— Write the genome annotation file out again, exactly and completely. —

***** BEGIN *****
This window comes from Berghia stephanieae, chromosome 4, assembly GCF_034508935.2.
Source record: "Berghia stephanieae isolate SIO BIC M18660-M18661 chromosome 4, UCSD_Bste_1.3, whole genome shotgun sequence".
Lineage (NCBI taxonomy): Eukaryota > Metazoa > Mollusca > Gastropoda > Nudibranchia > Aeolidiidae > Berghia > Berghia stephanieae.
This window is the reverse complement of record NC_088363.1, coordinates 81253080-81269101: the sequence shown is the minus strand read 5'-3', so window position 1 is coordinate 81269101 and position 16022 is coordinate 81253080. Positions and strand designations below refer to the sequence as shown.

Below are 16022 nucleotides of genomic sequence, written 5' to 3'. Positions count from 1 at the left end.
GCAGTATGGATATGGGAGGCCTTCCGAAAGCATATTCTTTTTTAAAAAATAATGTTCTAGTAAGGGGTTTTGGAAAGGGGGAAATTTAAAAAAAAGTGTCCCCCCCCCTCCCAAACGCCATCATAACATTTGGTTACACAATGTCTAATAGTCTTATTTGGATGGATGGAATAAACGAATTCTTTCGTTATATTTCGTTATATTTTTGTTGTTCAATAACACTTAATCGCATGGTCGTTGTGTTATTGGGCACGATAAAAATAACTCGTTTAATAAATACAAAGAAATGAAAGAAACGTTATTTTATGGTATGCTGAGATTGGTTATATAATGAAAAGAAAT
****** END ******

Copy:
This window comes from Berghia stephanieae, chromosome 4, assembly GCF_034508935.2.
Source record: "Berghia stephanieae isolate SIO BIC M18660-M18661 chromosome 4, UCSD_Bste_1.3, whole genome shotgun sequence".
Lineage (NCBI taxonomy): Eukaryota > Metazoa > Mollusca > Gastropoda > Nudibranchia > Aeolidiidae > Berghia > Berghia stephanieae.
This window is the reverse complement of record NC_088363.1, coordinates 81253080-81269101: the sequence shown is the minus strand read 5'-3', so window position 1 is coordinate 81269101 and position 16022 is coordinate 81253080. Positions and strand designations below refer to the sequence as shown.

Below are 16022 nucleotides of genomic sequence, written 5' to 3'. Positions count from 1 at the left end.
GCAGTATGGATATGGGAGGCCTTCCGAAAGCATATTCTTTTTTAAAAAATAATGTTCTAGTAAGGGGTTTTGGAAAGGGGGAAATTTAAAAAAAAGTGTCCCCCCCCCTCCCAAACGCCATCATAACATTTGGTTACACAATGTCTAATAGTCTTATTTGGATGGATGGAATAAACGAATTCTTTCGTTATATTTCGTTATATTTTTGTTGTTCAATAACACTTAATCGCATGGTCGTTGTGTTATTGGGCACGATAAAAATAACTCGTTTAATAAATACAAAGAAATGAAAGAAACGTTATTTTATGGTATGCTGAGATTGGTTATATAATGAAAAGAAAT